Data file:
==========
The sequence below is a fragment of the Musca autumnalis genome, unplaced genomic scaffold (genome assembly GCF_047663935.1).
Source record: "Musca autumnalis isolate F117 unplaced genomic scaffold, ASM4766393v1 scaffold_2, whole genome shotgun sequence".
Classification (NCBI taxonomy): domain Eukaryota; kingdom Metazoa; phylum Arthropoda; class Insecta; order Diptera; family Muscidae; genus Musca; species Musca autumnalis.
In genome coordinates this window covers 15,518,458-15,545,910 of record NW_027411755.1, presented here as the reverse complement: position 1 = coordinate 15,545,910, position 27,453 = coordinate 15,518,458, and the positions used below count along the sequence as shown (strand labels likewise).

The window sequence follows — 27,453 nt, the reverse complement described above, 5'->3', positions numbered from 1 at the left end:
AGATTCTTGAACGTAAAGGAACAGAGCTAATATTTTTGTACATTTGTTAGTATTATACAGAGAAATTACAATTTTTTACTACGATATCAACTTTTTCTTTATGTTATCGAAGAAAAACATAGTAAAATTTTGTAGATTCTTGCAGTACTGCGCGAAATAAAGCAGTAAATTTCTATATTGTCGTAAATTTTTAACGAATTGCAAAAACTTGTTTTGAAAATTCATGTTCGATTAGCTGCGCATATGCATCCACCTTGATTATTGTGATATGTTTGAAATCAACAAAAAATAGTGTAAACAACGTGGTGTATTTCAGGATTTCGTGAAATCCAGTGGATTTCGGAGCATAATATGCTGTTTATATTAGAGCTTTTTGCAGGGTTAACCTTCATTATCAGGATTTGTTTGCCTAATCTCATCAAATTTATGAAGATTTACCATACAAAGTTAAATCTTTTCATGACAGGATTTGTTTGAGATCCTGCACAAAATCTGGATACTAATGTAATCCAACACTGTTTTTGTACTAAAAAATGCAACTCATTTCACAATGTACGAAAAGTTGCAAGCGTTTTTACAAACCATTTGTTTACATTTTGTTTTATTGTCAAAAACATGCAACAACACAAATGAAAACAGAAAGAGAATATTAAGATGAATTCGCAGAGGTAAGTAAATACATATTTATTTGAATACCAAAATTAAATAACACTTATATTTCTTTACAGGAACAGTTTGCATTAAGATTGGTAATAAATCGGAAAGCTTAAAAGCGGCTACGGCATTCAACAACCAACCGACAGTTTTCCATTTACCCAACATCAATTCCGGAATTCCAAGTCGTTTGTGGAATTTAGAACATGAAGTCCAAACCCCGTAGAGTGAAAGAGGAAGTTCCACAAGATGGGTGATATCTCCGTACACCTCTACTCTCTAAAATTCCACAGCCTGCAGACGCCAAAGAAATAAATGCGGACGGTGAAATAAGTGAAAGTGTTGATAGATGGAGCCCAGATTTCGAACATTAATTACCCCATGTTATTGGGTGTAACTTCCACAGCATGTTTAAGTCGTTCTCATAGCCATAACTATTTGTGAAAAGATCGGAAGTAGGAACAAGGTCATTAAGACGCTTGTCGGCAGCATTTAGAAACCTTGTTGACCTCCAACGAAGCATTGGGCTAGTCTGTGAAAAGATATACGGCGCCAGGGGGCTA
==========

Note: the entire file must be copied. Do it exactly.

The sequence below is a fragment of the Musca autumnalis genome, unplaced genomic scaffold (genome assembly GCF_047663935.1).
Source record: "Musca autumnalis isolate F117 unplaced genomic scaffold, ASM4766393v1 scaffold_2, whole genome shotgun sequence".
Classification (NCBI taxonomy): domain Eukaryota; kingdom Metazoa; phylum Arthropoda; class Insecta; order Diptera; family Muscidae; genus Musca; species Musca autumnalis.
In genome coordinates this window covers 15,518,458-15,545,910 of record NW_027411755.1, presented here as the reverse complement: position 1 = coordinate 15,545,910, position 27,453 = coordinate 15,518,458, and the positions used below count along the sequence as shown (strand labels likewise).

The window sequence follows — 27,453 nt, the reverse complement described above, 5'->3', positions numbered from 1 at the left end:
AGATTCTTGAACGTAAAGGAACAGAGCTAATATTTTTGTACATTTGTTAGTATTATACAGAGAAATTACAATTTTTTACTACGATATCAACTTTTTCTTTATGTTATCGAAGAAAAACATAGTAAAATTTTGTAGATTCTTGCAGTACTGCGCGAAATAAAGCAGTAAATTTCTATATTGTCGTAAATTTTTAACGAATTGCAAAAACTTGTTTTGAAAATTCATGTTCGATTAGCTGCGCATATGCATCCACCTTGATTATTGTGATATGTTTGAAATCAACAAAAAATAGTGTAAACAACGTGGTGTATTTCAGGATTTCGTGAAATCCAGTGGATTTCGGAGCATAATATGCTGTTTATATTAGAGCTTTTTGCAGGGTTAACCTTCATTATCAGGATTTGTTTGCCTAATCTCATCAAATTTATGAAGATTTACCATACAAAGTTAAATCTTTTCATGACAGGATTTGTTTGAGATCCTGCACAAAATCTGGATACTAATGTAATCCAACACTGTTTTTGTACTAAAAAATGCAACTCATTTCACAATGTACGAAAAGTTGCAAGCGTTTTTACAAACCATTTGTTTACATTTTGTTTTATTGTCAAAAACATGCAACAACACAAATGAAAACAGAAAGAGAATATTAAGATGAATTCGCAGAGGTAAGTAAATACATATTTATTTGAATACCAAAATTAAATAACACTTATATTTCTTTACAGGAACAGTTTGCATTAAGATTGGTAATAAATCGGAAAGCTTAAAAGCGGCTACGGCATTCAACAACCAACCGACAGTTTTCCATTTACCCAACATCAATTCCGGAATTCCAAGTCGTTTGTGGAATTTAGAACATGAAGTCCAAACCCCGTAGAGTGAAAGAGGAAGTTCCACAAGATGGGTGATATCTCCGTACACCTCTACTCTCTAAAATTCCACAGCCTGCAGACGCCAAAGAAATAAATGCGGACGGTGAAATAAGTGAAAGTGTTGATAGATGGAGCCCAGATTTCGAACATTAATTACCCCATGTTATTGGGTGTAACTTCCACAGCATGTTTAAGTCGTTCTCATAGCCATAACTATTTGTGAAAAGATCGGAAGTAGGAACAAGGTCATTAAGACGCTTGTCGGCAGCATTTAGAAACCTTGTTGACCTCCAACGAAGCATTGGGCTAGTCTGTGAAAAGATATACGGCGCCAGGGGGCTA